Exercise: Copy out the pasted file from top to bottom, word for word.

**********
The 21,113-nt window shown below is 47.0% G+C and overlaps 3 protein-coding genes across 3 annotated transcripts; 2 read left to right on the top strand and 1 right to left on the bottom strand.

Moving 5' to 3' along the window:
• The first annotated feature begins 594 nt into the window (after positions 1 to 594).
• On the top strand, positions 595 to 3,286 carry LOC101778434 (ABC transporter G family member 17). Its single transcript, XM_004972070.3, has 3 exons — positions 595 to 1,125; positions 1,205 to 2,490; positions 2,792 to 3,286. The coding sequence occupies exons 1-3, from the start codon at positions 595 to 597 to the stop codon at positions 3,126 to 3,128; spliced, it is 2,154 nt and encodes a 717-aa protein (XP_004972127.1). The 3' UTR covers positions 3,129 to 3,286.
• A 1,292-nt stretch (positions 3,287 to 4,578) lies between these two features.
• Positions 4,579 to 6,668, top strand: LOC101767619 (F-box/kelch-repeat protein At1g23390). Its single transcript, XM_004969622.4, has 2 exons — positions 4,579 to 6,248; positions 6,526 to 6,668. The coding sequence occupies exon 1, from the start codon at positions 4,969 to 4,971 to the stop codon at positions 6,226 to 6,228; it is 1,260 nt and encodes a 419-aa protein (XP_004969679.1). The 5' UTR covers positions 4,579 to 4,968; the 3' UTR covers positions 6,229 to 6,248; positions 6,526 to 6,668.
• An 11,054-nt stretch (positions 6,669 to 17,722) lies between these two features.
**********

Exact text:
The 21,113-nt window shown below is 47.0% G+C and overlaps 3 protein-coding genes across 3 annotated transcripts; 2 read left to right on the top strand and 1 right to left on the bottom strand.

Moving 5' to 3' along the window:
• The first annotated feature begins 594 nt into the window (after positions 1 to 594).
• On the top strand, positions 595 to 3,286 carry LOC101778434 (ABC transporter G family member 17). Its single transcript, XM_004972070.3, has 3 exons — positions 595 to 1,125; positions 1,205 to 2,490; positions 2,792 to 3,286. The coding sequence occupies exons 1-3, from the start codon at positions 595 to 597 to the stop codon at positions 3,126 to 3,128; spliced, it is 2,154 nt and encodes a 717-aa protein (XP_004972127.1). The 3' UTR covers positions 3,129 to 3,286.
• A 1,292-nt stretch (positions 3,287 to 4,578) lies between these two features.
• Positions 4,579 to 6,668, top strand: LOC101767619 (F-box/kelch-repeat protein At1g23390). Its single transcript, XM_004969622.4, has 2 exons — positions 4,579 to 6,248; positions 6,526 to 6,668. The coding sequence occupies exon 1, from the start codon at positions 4,969 to 4,971 to the stop codon at positions 6,226 to 6,228; it is 1,260 nt and encodes a 419-aa protein (XP_004969679.1). The 5' UTR covers positions 4,579 to 4,968; the 3' UTR covers positions 6,229 to 6,248; positions 6,526 to 6,668.
• An 11,054-nt stretch (positions 6,669 to 17,722) lies between these two features.